Dear Denise:

I hate the holidays! I dread the holiday season with my relatives who suffer from alcoholism and Substance Use Disorder!  I just want to hide.  Any suggestions to make this Season less stressful and at least a little enjoyable?



Dear Sarah:

You are not alone! Those who have experienced holidays with SUD in our family know the possibilities and cringe just thinking of them.  Family gatherings and holidays should be joyous occasions.  There are certain steps we can take to make them enjoyable, or at least less stressful. 

Let’s consider someone we love suffering from SUD or alcohol abuse who either lives with us or who would regularly attend a Holiday family gathering?  These loved ones are often unpredictable.  But, over years of holidays together we have an idea what is possible unacceptable behavior from them.  This year we can plan ahead and decide what we will do.  If we have experienced someone showing up high and not very functional (and as is often the case, we have not shared with our other relatives about SUD in the family because we are embarrassed), what will we do?

Hiding alcohol or not serving alcohol is a possibility, but not usually very practical for a large family group. Consider scooping up keys and cell phone of someone who arrives intoxicated.  Arrange ahead of time for someone to drive them (and their keys and phone) home.  Alcohol does create anger sometimes so this is not the easiest plan but if this is what you plan to do and others are on board with it, you can make it happen. If they are usually disruptive and abusive at gatherings you can choose to give them parameters ahead of time or just not invite them.  Remember, you deserve to enjoy the holidays as well as them.

Dealing with someone with Substance Use Disorder can be difficult.  Common problems that might occur range from stealing from purses and coats, to falling asleep at the table from being high, to argumentative and abusive behavior.  These are difficult issues that cause anxiety for us who love those who suffer but we can do some things to plan ahead.


If you include a suffering loved one at your family gatherings (some people are just not invited) there are some simple things, again things that need to be discussed with others who will agree to help you implement them and stick to the plan.  Knowing what you will do in certain instances ahead of time will often alleviate the anxiety about it.  For instance, if you will have people leaving purses and coats out, just have them all put in a room where there is a lock on the door.  Some of your guests will already know the issue you are dealing with and will understand (and feel relieved about this) and those that don’t know will probably not ask why.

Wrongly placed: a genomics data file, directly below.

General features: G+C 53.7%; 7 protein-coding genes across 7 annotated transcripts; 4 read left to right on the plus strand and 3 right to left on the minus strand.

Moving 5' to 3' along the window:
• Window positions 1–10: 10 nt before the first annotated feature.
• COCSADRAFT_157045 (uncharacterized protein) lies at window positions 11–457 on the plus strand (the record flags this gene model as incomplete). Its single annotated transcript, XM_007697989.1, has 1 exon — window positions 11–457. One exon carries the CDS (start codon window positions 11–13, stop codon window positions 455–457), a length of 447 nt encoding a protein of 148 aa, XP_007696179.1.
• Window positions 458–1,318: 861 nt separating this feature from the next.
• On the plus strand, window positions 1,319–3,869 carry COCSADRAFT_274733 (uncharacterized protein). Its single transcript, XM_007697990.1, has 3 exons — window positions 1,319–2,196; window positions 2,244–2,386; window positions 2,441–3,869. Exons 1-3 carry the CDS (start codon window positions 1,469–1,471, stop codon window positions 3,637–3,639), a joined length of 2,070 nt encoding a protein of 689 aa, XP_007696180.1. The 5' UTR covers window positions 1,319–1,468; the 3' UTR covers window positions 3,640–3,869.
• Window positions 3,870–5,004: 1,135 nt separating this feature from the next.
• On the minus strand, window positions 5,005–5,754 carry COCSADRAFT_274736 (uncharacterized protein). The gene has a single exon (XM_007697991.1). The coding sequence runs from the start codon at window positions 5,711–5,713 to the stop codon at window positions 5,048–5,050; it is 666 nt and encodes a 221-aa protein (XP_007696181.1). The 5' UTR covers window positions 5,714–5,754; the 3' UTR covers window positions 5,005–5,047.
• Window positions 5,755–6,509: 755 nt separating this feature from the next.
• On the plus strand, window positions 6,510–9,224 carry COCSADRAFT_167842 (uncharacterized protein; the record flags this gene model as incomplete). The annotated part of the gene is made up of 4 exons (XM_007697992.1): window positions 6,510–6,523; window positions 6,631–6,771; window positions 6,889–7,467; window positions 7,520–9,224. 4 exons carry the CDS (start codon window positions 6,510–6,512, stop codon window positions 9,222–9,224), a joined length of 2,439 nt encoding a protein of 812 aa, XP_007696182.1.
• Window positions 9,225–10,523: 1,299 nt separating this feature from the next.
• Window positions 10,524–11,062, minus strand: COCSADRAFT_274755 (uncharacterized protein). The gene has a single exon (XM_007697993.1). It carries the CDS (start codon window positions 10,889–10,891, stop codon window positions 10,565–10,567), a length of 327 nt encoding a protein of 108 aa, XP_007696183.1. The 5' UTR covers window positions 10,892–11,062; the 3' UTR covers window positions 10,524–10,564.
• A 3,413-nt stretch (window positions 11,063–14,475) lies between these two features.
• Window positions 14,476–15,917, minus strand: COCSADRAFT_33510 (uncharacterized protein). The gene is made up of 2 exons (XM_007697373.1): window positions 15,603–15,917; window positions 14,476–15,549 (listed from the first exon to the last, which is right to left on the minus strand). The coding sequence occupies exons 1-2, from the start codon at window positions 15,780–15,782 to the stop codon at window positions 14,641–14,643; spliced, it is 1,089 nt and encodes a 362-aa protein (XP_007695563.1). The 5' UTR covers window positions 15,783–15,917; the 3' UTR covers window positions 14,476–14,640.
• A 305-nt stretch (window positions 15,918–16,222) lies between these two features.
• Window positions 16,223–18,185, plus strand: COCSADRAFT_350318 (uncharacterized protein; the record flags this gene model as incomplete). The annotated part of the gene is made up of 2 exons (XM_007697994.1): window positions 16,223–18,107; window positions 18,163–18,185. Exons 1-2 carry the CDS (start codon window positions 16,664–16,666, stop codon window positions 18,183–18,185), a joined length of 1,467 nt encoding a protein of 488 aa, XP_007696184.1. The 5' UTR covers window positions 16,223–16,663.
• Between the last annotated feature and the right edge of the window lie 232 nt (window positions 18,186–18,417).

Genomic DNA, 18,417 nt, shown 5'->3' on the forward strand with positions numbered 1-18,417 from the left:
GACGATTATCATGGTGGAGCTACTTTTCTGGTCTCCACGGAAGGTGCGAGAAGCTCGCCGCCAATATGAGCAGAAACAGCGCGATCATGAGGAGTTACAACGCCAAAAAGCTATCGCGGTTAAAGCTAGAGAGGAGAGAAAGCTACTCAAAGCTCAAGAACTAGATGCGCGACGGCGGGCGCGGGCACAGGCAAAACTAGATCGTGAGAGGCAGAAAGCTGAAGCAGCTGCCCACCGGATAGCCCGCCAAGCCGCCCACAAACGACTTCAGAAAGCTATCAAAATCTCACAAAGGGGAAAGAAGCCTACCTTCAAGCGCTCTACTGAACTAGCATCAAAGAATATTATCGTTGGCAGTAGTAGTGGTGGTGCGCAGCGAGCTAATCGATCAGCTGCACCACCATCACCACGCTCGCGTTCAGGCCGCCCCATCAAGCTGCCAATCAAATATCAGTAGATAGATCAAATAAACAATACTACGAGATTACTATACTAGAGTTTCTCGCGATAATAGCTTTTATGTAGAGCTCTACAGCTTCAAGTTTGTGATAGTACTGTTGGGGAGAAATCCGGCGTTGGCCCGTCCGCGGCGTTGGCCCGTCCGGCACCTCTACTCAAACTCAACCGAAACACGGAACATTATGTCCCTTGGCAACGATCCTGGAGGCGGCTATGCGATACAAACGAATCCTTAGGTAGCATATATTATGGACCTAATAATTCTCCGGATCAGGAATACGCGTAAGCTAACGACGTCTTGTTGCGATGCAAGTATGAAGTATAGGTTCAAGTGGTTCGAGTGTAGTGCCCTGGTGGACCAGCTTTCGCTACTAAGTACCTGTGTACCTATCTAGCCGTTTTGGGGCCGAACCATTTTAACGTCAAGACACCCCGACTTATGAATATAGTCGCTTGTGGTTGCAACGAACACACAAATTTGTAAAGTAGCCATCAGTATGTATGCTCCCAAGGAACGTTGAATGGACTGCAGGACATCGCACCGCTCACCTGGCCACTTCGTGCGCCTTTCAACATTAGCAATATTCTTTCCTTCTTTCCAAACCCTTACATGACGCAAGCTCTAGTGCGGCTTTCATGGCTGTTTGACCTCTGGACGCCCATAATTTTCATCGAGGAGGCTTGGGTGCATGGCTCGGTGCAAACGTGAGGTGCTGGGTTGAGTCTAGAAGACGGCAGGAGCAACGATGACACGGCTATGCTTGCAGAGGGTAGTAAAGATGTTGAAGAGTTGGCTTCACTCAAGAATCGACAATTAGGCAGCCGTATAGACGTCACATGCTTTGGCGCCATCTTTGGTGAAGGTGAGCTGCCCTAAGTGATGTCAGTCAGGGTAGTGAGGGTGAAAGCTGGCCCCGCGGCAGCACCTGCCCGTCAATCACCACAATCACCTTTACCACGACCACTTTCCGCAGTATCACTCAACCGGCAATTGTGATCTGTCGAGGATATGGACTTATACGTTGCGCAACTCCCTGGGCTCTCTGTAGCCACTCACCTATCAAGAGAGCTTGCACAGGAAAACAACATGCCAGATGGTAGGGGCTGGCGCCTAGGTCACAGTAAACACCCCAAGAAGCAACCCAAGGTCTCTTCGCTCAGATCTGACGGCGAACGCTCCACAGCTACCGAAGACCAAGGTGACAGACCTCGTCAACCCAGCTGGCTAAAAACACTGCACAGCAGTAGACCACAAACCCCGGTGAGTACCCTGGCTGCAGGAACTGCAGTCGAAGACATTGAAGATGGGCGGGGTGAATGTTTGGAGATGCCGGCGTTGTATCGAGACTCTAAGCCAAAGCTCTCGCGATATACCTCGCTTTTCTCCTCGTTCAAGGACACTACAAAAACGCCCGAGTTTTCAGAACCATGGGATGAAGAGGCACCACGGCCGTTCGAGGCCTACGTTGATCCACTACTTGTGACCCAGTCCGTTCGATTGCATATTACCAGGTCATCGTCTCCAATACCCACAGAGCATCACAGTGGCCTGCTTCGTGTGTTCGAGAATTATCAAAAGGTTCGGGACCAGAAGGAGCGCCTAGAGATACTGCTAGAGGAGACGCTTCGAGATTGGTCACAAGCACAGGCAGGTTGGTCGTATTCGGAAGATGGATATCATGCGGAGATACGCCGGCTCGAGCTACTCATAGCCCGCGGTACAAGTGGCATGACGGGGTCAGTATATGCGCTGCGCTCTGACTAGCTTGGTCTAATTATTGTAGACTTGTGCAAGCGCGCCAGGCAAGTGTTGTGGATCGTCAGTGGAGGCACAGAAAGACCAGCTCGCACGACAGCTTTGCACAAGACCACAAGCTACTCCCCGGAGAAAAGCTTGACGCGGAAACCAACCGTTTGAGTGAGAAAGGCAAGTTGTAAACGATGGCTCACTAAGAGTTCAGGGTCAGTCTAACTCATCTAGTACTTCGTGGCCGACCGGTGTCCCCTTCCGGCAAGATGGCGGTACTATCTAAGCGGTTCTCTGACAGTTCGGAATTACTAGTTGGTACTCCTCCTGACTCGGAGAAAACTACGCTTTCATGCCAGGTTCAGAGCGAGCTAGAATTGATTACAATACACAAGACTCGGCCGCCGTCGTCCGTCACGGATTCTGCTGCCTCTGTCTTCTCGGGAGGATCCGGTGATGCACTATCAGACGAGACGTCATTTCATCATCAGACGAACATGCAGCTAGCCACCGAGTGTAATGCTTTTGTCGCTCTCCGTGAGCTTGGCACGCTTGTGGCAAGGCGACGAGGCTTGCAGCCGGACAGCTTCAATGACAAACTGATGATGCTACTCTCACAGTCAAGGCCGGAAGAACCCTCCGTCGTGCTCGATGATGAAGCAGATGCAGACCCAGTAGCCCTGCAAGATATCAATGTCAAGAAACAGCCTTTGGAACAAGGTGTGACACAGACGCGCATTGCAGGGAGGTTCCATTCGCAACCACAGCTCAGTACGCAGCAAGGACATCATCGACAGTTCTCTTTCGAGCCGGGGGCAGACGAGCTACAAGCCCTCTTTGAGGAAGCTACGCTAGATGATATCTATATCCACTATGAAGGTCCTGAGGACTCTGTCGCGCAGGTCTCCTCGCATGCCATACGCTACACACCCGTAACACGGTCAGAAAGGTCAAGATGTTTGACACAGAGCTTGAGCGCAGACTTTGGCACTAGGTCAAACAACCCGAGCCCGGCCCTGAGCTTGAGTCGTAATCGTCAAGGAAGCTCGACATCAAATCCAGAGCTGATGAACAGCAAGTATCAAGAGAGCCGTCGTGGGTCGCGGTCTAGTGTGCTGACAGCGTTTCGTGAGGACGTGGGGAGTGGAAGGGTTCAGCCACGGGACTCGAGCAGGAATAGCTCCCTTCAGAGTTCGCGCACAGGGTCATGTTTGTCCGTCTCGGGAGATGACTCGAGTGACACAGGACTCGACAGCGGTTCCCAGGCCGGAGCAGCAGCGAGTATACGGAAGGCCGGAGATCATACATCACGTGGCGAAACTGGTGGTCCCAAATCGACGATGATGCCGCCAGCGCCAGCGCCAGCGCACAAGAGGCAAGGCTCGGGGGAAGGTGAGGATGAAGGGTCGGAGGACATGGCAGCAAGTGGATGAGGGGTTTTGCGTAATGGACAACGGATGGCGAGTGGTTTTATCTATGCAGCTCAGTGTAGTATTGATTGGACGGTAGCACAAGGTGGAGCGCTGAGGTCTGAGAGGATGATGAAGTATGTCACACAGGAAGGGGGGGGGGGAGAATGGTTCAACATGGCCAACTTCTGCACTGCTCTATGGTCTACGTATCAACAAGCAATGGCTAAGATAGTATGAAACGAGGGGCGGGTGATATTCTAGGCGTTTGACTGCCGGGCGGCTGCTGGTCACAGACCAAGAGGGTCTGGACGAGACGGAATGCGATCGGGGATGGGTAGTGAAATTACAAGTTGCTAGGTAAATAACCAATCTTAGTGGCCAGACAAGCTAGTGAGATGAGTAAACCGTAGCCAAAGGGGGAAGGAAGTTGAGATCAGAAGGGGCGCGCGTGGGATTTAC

If you worry about abusive behavior or falling asleep at the table, or numerous other behaviors you are familiar with that will create major anxiety for you, plan a separate small holiday gathering at a different time.  Invite your suffering loved one and make him/her feel special and loved. Make sure he/she knows that they will not be included in the main gathering and why.

This is how all of this should look:

Get together ahead of time with your close relatives whom you trust and will be concerned as you are.  Write down all the things that could possibly go wrong.  Make a plan for what you would do if each or any of these things will happen, agree amongst yourselves that this is the best plan, and agree to stick to it and not let emotion take hold.

Another thing to consider is gift giving.  Please do not give gifts of money or things that can be sold.  Personal gifts like a handmade item with the person’s name or a gift certificate for a service usually needed by a person suffering from SUD like to a dentist appointment, doctor appointment, massage, might be appropriate. Or offer a ride to get somewhere.

These are just some ideas to ease the “cringing” for the holidays.  The key takeaway, “Plan Ahead and Stick to the Plan.”

Happy Holidays!

Denise Krochta

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